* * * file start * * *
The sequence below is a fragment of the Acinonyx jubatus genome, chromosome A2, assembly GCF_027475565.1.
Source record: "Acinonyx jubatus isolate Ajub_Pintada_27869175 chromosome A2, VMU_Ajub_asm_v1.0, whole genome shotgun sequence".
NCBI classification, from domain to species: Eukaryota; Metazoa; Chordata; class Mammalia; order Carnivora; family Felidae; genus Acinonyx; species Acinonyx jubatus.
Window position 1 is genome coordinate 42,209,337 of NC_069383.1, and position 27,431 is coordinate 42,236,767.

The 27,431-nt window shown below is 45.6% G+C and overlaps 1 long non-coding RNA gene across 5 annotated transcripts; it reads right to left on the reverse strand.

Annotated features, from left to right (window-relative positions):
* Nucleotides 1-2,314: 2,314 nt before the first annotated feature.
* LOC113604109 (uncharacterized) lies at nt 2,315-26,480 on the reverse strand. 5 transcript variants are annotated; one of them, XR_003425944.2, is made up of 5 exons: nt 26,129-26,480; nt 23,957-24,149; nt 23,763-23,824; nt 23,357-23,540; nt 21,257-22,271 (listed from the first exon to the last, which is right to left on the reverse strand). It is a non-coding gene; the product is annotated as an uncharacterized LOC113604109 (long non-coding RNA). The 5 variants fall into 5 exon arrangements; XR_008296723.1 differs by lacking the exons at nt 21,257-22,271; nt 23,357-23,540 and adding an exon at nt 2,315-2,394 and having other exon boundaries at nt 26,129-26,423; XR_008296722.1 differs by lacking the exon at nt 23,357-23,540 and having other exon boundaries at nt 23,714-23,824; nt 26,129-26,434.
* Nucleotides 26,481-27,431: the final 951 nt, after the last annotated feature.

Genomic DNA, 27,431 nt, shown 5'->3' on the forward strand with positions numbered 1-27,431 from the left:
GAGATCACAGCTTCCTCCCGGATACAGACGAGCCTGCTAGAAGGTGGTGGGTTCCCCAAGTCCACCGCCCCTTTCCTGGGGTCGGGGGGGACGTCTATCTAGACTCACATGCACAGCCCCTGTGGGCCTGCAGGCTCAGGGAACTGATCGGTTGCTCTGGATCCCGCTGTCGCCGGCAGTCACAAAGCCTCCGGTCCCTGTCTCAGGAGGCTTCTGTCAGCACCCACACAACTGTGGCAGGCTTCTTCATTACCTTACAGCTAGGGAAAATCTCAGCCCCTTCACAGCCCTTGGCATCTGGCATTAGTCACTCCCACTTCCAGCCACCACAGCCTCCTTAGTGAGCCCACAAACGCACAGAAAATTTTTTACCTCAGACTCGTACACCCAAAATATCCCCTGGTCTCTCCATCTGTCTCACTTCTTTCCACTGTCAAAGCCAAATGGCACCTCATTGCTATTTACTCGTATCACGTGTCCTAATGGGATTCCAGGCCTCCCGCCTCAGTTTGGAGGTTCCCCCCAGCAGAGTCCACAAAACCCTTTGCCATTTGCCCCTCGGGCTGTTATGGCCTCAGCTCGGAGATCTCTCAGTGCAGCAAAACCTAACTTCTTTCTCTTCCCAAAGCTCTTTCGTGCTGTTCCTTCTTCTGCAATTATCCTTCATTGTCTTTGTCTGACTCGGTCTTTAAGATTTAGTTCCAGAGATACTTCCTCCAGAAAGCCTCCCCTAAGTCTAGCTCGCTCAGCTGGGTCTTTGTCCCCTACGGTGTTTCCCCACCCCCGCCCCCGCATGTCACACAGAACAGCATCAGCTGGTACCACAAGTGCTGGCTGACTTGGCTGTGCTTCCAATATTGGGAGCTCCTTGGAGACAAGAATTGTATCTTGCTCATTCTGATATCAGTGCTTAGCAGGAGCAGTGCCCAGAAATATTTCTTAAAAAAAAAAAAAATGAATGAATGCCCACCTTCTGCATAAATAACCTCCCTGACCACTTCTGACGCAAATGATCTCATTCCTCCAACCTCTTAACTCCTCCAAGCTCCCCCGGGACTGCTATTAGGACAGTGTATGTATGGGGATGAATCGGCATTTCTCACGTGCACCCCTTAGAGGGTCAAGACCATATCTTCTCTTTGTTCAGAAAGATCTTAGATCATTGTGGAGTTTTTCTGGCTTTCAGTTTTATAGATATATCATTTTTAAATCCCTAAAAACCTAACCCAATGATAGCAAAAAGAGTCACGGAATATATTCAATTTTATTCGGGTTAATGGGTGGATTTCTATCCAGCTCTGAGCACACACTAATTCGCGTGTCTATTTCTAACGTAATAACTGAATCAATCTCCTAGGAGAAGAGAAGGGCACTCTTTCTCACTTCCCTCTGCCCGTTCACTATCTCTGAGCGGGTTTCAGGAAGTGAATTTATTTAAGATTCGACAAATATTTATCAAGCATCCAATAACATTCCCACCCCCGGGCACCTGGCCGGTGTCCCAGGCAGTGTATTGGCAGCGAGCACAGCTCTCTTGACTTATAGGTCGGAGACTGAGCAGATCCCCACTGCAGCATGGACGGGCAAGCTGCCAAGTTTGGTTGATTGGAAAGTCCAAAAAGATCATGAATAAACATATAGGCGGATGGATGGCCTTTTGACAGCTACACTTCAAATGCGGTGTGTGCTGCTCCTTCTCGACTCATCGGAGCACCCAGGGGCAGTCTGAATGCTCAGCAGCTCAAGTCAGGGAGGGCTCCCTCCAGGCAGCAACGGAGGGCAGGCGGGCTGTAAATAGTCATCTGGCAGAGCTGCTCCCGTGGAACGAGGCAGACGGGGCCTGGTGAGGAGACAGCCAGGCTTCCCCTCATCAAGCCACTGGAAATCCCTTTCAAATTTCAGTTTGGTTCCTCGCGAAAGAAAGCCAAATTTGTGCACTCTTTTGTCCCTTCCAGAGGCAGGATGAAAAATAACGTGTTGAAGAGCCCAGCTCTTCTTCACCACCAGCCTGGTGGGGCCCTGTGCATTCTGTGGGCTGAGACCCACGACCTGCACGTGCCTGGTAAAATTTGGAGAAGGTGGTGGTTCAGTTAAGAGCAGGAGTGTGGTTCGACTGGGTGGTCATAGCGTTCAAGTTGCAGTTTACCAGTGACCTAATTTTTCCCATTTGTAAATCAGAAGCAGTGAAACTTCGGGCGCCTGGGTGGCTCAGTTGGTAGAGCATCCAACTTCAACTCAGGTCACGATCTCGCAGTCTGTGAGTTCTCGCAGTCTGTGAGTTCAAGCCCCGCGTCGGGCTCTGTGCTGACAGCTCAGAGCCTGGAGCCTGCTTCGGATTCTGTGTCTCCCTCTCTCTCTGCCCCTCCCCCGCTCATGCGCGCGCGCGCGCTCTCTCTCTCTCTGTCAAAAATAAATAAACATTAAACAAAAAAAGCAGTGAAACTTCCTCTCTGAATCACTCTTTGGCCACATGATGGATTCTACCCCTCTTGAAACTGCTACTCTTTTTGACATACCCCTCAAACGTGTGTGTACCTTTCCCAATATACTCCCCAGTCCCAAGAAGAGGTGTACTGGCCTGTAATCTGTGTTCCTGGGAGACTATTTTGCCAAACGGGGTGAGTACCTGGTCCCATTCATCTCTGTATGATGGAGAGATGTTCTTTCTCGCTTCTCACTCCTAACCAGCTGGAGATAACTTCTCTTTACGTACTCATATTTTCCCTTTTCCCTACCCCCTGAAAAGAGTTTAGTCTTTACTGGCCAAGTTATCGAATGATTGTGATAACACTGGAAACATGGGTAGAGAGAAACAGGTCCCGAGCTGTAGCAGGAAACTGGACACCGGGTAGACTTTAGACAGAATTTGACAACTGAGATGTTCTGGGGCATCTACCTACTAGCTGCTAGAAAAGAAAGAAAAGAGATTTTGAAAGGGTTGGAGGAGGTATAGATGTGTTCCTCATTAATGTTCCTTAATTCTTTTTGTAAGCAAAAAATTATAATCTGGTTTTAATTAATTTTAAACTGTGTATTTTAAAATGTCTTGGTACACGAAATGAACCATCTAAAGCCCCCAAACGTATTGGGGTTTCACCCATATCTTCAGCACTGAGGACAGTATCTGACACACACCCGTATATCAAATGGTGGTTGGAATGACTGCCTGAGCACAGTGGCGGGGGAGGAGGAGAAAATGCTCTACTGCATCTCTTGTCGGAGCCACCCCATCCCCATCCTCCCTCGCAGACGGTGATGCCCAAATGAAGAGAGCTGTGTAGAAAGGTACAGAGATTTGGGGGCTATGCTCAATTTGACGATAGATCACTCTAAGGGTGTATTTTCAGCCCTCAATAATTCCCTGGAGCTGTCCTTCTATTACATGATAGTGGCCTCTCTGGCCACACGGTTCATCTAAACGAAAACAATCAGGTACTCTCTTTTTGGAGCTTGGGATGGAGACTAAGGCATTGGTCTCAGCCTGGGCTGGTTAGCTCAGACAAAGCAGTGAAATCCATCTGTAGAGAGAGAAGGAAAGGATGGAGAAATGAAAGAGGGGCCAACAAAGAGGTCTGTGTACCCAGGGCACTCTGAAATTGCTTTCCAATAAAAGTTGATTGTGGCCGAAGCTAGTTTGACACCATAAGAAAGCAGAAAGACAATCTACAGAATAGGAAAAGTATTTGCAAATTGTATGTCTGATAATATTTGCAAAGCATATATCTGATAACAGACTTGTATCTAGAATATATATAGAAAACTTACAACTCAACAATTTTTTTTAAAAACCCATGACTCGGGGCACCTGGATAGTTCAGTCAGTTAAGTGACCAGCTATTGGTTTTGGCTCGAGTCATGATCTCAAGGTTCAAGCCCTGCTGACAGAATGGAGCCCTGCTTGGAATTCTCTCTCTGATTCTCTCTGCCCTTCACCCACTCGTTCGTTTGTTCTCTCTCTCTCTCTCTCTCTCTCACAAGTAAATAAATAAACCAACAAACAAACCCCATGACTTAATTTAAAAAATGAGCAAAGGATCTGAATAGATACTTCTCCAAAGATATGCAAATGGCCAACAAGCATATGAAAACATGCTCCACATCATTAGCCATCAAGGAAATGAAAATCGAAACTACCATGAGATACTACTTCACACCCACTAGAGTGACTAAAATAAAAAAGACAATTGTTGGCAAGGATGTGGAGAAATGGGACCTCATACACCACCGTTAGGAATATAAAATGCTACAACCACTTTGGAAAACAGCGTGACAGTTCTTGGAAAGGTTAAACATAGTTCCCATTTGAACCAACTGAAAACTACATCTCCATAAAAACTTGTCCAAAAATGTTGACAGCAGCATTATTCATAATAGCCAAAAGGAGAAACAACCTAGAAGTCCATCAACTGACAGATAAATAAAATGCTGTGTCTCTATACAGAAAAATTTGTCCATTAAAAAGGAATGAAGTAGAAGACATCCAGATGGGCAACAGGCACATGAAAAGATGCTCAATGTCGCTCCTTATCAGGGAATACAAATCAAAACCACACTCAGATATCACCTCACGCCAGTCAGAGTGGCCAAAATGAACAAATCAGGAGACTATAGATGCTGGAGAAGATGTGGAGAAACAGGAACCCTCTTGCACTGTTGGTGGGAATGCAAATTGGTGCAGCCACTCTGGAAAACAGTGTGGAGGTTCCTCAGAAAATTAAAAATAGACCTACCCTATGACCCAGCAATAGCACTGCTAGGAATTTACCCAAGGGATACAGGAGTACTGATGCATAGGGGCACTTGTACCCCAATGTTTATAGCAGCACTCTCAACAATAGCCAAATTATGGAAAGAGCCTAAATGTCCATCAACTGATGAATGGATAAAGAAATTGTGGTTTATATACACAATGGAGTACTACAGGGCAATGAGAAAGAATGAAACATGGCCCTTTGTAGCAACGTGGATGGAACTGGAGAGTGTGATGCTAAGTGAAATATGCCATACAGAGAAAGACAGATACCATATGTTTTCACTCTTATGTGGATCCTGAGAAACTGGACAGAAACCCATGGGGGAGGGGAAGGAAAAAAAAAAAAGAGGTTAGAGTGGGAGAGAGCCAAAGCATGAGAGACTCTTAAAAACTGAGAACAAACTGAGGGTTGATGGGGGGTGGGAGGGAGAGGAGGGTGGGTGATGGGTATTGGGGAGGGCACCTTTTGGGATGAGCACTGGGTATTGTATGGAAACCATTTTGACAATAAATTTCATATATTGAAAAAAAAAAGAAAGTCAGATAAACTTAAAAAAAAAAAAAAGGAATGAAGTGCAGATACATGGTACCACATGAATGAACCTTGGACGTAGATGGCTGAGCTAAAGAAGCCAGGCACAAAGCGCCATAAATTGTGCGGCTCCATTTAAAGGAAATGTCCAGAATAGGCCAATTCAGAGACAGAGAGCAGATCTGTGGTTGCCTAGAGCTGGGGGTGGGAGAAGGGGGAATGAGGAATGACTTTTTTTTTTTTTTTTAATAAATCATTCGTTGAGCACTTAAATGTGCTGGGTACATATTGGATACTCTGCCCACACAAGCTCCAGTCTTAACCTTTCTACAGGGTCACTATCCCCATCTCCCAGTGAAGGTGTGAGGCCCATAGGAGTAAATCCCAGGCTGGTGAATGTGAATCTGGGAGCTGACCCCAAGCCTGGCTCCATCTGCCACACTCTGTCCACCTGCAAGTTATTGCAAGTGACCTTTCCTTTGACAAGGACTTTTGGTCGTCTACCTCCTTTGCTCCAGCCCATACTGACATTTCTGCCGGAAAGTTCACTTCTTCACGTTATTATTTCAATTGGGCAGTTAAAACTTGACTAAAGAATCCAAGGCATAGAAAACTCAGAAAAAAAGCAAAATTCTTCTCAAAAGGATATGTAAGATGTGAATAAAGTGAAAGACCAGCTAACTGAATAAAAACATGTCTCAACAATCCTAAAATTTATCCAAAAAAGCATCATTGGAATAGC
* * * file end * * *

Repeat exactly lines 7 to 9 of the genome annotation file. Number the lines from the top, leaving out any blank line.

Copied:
* Nucleotides 1-2,314: 2,314 nt before the first annotated feature.
* LOC113604109 (uncharacterized) lies at nt 2,315-26,480 on the reverse strand. 5 transcript variants are annotated; one of them, XR_003425944.2, is made up of 5 exons: nt 26,129-26,480; nt 23,957-24,149; nt 23,763-23,824; nt 23,357-23,540; nt 21,257-22,271 (listed from the first exon to the last, which is right to left on the reverse strand). It is a non-coding gene; the product is annotated as an uncharacterized LOC113604109 (long non-coding RNA). The 5 variants fall into 5 exon arrangements; XR_008296723.1 differs by lacking the exons at nt 21,257-22,271; nt 23,357-23,540 and adding an exon at nt 2,315-2,394 and having other exon boundaries at nt 26,129-26,423; XR_008296722.1 differs by lacking the exon at nt 23,357-23,540 and having other exon boundaries at nt 23,714-23,824; nt 26,129-26,434.
* Nucleotides 26,481-27,431: the final 951 nt, after the last annotated feature.